By Dolly Rairigh Glass

COL Clarke BioColonel Matthew T. Clarke is the new Commander for the US Army Simulation and Training Technology Center (STTC) and one of newest Team Orlando members, taking command at STTC in June. He spent the last four years in Europe serving at the Missile Defense Agency (MDA) as the Assistant to the Director, but now back in Florida, he and his family are excited about rediscovering the United States and all that it offers.

Clarke graduated from the University of Pennsylvania with a Bachelor of Science in Biomedical Engineering and received a commission through the Reserve Officer Training Corps (ROTC) into the United States Army Corps of Engineers. With his father a graduate from West Point and a Vietnam veteran, and members of his family serving in the military going back for generations, even some direct relatives who fought in WWI, WWII and the Civil Wars, Clarke says he really had no plans to join the military. But the military offered him an ROTC scholarship, and he accepted.

Through his ROTC commission, Clarke’s original commitment to the Army was for five years, but beginning at that mark, and then several times throughout his career when he had to make the decision to continue his military career, or “get out,” the circumstances supported his decision to stay. “I enjoy the people, the challenges and the ability to do things that make a difference,” Clarke said of his unplanned 27-year military career. “I guess I’ve come to terms with the fact that I made a career out of it,” he smiled.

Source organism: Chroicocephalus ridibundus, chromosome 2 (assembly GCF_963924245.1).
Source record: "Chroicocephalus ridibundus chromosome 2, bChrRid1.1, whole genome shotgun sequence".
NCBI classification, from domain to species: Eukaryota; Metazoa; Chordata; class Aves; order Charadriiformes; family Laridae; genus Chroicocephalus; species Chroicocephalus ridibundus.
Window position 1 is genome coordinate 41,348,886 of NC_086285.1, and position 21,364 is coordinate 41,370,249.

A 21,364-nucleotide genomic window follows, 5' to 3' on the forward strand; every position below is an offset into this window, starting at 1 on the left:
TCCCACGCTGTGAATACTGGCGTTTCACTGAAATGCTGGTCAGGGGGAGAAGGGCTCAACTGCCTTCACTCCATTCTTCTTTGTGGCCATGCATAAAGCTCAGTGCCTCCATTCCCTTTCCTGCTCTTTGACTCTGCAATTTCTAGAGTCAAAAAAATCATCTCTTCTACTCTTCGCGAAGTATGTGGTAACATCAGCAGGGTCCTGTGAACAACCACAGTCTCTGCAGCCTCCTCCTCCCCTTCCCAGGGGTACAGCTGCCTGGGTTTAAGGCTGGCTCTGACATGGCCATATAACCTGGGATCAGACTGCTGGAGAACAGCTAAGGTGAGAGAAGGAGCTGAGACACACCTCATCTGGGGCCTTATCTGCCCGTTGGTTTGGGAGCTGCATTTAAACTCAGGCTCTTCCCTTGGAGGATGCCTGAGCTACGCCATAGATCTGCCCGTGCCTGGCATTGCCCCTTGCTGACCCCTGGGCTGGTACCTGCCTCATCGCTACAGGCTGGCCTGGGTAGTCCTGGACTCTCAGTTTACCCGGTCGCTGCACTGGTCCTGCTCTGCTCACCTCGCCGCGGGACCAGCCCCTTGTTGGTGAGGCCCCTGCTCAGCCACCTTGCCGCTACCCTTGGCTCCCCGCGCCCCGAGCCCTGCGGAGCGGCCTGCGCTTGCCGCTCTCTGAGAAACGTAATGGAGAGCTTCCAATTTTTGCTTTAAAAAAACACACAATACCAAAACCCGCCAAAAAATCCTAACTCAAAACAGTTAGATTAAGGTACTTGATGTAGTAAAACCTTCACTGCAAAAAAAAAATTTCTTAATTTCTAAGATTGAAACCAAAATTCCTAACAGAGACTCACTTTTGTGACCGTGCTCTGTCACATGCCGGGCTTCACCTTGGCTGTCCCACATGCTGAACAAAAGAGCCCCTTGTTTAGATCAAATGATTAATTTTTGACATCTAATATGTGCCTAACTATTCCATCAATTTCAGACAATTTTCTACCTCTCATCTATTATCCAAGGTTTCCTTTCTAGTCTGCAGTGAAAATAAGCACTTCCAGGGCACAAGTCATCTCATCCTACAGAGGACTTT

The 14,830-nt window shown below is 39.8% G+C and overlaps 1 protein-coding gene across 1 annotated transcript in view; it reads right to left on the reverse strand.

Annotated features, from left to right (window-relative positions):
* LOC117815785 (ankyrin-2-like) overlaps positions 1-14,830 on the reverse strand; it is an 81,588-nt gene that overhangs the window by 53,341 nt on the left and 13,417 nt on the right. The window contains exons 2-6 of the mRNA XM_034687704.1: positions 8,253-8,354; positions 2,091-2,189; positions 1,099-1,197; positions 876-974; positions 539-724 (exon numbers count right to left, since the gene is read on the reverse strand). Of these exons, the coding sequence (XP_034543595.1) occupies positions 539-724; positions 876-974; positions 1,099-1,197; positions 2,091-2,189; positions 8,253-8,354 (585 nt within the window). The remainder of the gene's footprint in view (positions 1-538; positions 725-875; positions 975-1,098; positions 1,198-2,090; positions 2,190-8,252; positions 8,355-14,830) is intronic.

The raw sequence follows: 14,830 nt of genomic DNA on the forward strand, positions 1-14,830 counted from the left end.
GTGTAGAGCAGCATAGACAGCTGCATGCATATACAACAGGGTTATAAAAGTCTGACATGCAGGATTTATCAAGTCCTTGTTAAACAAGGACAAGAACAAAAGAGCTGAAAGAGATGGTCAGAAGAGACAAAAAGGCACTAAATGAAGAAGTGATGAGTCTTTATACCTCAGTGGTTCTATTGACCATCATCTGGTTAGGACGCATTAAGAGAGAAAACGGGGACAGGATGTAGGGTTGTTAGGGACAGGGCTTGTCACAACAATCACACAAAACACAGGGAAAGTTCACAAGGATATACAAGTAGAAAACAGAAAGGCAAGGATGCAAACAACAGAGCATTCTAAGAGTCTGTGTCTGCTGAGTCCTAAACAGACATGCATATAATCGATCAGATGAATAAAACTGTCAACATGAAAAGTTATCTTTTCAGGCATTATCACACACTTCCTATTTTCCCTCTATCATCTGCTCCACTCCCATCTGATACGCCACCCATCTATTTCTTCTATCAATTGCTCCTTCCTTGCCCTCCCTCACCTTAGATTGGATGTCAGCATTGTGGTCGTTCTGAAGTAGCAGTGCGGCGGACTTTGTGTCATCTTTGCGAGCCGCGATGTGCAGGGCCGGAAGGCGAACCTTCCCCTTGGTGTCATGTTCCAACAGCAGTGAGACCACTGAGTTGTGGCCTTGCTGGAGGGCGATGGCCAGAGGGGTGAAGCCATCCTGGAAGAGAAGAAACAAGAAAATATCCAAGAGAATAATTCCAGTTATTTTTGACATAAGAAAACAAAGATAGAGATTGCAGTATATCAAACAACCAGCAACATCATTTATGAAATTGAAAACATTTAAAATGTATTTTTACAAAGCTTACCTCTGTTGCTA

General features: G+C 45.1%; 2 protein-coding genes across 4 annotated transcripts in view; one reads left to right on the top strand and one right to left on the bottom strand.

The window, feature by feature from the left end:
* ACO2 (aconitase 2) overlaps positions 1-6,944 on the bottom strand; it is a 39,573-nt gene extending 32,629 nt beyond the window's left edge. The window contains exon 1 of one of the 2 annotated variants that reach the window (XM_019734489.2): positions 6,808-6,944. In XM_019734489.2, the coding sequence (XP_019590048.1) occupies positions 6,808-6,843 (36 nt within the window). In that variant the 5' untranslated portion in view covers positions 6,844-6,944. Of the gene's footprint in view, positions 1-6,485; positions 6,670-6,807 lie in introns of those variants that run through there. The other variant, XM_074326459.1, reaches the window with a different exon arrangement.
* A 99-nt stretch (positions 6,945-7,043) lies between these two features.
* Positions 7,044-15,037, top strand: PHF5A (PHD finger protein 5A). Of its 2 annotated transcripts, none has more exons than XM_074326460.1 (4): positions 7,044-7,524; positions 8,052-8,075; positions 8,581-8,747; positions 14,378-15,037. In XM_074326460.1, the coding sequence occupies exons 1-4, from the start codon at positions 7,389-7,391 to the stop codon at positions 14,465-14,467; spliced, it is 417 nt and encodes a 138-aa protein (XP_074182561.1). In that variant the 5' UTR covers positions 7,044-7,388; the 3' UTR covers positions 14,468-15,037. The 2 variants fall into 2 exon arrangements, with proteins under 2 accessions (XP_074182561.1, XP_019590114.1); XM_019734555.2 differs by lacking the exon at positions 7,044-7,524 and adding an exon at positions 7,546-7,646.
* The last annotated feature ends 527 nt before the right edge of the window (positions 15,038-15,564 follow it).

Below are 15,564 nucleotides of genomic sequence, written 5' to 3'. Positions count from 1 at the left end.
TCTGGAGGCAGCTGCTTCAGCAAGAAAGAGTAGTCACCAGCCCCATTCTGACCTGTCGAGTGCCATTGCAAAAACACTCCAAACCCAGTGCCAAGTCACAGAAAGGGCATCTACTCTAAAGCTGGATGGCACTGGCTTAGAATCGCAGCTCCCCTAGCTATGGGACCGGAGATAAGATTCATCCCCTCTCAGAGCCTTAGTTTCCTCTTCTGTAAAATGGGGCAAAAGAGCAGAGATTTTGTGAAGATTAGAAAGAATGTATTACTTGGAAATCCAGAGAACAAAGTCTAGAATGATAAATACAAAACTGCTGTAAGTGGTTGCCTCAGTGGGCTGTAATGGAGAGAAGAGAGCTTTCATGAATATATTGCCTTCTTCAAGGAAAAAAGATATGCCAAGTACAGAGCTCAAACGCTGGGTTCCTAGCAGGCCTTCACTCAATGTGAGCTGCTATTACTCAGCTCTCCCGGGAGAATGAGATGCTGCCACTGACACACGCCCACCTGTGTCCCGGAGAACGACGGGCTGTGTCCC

STTC conducts simulation and training research and development to enhance Warfighter effectiveness. They research, develop, mature and transition innovative technology that benefits Soldiers. “We leverage the commercial markets and academia in addition to our in-house work,” said Clarke.

“My responsibility is to lead and champion the organization and its people and to set strategic direction aligned with the Army and the Soldier in mind. We also want to establish a working environment that promotes both creativity and productivity. STTC has a great work force; sometimes my role is just to get out of their way!” said Clarke.

Clarke’s initial assignment was in Germany as a platoon leader and executive officer in the 12th Engineer Battalion, 8th Infantry Division. “As a combat engineer, we would build small things and blow up a lot of things,” said Clarke about his first assignment. “It was a lot of fun in an infantry division.”

Upon completion of the Engineers Officer Advance Course, he served as an assistant operations officer and adjutant in the 43rd Engineer Battalion, 36th Engineer Group. He commanded Charlie Company in the 43rd Engineer Battalion from January 1990 to August 1992, commanding both in the Gulf War and Central America. Here he served as a combat heavy engineer, those who are responsible for vertical and horizontal construction, including buildings, roads and everything in between. Their work benefited our Soldiers, as well as other nations. “This type of work was very rewarding,” said Clarke. “You see the benefit of your work and the results have a positive effect on people.”

In his new STTC position, Clarke, along with his team, is still doing important work that benefits our Soldiers, but now his focus is on his team’s success, keeping things running smoothly so the people at STTC can do what they do best. “I’ve got a lot of smart people that work here that don’t need a lot of day-to-day oversight,” he said.